Singapore's Monetary Authority Acknowledges Blockchain's Potential for Cross-Border Transfers

Sopnendu Mohanty, the Chief Fintech Officer at the Monetary Authority of Singapore (MAS), the country’s financial regulator, has stated that blockchain technology could potentially expedite cross-border transfers. Mohanty, a former senior executive at Citigroup, also noted that “he does not see much” potential in central bank digital currencies (CBDCs).

Regulators Began Exploring Blockchain Use Cases In 2016

Mohanty, whose comments came during the Blockchain in Business event held on May 2 at the Massachusetts Institute of Technology (MIT), pointed out that in 2016, lawmakers were not familiar with the various benefits or use cases for distributed ledger technology (DLT).

A couple of years ago, the MSA began experimenting with several blockchain-based solutions, Mohanty revealed. At the time, officials at the MSA had been conducting various tests in order to better understand how DLT-enabled platforms can be used to settle transactions.

Central Bank Digital Currencies May Not Be Useful

According to Mohanty, the staff members at the MSA have now learned how to use blockchain tech to potentially improve several routine business processes. For instance, MSA’s staff has worked on projects which involve using DLT to manage payments in the banking sector. They’ve also explored how blockchain-based payments can be settled against securities and how the distributed ledger can be used to perform cross-border transfers.

As mentioned, Mohanty and his colleagues were not able to find a legitimate use case for central bank digital currencies (CBDCs) in a typical retail economy.

While speaking at the Blockchain for Business event, Mohanty noted that Canada and Singapore’s central banks had already used blockchain-powered solutions to transact in digital currencies. Commenting on the initiative, Mohanty remarked:

The next wave of central bank blockchain projects can make further progress by bringing technology exploration together with policy questions about the future of cross-border payments.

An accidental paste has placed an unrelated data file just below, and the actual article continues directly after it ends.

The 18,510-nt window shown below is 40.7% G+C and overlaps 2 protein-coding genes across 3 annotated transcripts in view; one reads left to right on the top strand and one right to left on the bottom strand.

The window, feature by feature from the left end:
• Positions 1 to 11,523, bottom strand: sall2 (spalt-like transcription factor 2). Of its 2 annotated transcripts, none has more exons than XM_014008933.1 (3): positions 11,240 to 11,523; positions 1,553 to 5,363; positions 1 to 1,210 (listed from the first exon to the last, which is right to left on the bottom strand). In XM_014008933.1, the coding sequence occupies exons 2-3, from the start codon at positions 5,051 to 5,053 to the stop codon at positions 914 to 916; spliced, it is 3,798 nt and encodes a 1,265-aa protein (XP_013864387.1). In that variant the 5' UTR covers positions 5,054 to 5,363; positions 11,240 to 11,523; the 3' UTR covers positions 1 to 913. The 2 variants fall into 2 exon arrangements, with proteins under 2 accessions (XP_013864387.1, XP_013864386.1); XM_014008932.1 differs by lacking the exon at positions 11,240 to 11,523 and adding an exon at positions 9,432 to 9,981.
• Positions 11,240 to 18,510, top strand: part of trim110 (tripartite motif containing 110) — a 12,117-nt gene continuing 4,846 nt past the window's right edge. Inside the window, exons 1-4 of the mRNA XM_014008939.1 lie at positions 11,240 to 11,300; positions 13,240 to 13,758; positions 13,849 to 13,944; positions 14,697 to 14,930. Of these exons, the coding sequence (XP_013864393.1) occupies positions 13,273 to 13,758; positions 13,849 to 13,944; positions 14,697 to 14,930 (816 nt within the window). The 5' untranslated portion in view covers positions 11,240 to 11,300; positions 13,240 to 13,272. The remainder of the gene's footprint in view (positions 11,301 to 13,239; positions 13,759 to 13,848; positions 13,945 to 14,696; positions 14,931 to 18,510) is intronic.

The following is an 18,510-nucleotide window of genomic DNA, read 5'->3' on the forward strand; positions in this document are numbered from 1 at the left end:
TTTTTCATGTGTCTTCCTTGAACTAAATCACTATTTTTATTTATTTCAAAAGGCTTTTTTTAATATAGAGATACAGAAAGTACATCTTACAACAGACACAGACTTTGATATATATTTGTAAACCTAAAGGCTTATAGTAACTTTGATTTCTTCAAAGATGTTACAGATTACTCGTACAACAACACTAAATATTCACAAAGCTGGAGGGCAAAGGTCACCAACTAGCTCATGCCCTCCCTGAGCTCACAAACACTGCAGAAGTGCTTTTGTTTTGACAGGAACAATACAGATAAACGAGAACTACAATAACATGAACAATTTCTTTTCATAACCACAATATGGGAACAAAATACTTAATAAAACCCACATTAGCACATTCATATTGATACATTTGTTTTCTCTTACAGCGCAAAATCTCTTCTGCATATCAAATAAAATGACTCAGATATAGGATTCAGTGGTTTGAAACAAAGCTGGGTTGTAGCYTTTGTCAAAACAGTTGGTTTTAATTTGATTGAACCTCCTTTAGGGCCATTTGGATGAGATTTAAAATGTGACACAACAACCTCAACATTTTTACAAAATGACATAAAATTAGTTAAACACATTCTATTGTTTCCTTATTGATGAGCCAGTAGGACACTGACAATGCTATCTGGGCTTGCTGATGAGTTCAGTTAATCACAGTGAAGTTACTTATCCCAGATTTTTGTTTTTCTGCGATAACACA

Cryptocurrencies Aren't Considered Legal Tender

In January 2019, the MAS issued a warning regarding false statements, which had allegedly claimed that Singapore’s central financial institution was planning to launch its own cryptocurrency. In its warning letter, Singapore’s law ministry had also outlined the major risks associated with dealing cryptocurrencies - including their relatively high volatility and their potential to be used to financial illicit activities.

As noted by the nation’s law ministry, cryptocurrencies are not considered legal tender in Singapore. The Asian country’s residents were also advised to exercise caution when engaging in cryptocurrency-related transactions - presumably due to the large number of scams associated with them.

Opera Launches Blockchain, Cryptocurrency-Ready Browser for iOS

Opera Ltd., the company behind the Opera browser, has recently launched a new blockchain and cryptocurrency-ready browser for iOS, following the company’s addition of a built-in cryptocurrency wallet to its Android and PC browsers.

According to a press release shared with CryptoGlobe, the company’s Opera Touch browser for iOS features “crypto wallet integration and Web 3 support,” meaning users can interact with blockchain-based applications through it, as if they were using an extension like MetaMask. The company hinted at the move in March of this year.

The company touts it now offers browsers supporting blockchain-based applications and with a built-in cryptocurrency wallet in various operating systems, including Windows, Mac, Linux, Android, and iOS, allowing users to “seamlessly interact with the next generation of Web 3 applications.”

Currently, the browser only supports ERC-20 tokens, stablecoins, and non-fungible tokens, although the company has revealed earlier this year it’s looking to add support for TRON and multiple other blockchains within a  year.

Charles Hamel, Opera’s head of crypto, stated:

We believe that all modern browsers should integrate a crypto wallet. This will enable new business models to emerge on the web. Opera is the first browser to make using crypto on the Web seamless and easy. Following a strong demand from the crypto-community, we are now making this experience available on iOS.

In the press release the company added it believes the “web of today will be the interface to the decentralized web of tomorrow,” with cryptocurrencies being at its forefront. Along with the iOS release, the company announced it partnered with a decentralized-application (dApp) called Marble.Cards, which allows users to turn unique web pages into collectible cards on the blockchain, each being a non-fungible token.

The Opera touch browser itself has a user interface built to let users use large phone screens with ease, as it shifts the navigation towards the bottom of the screen and adds features that make it easy to share pages across devices.

Opera’s main Android browser is also its cryptocurrency-ready browser for the operating system, and it has made it easier for users to buy cryptocurrencies directly from their mobile phones.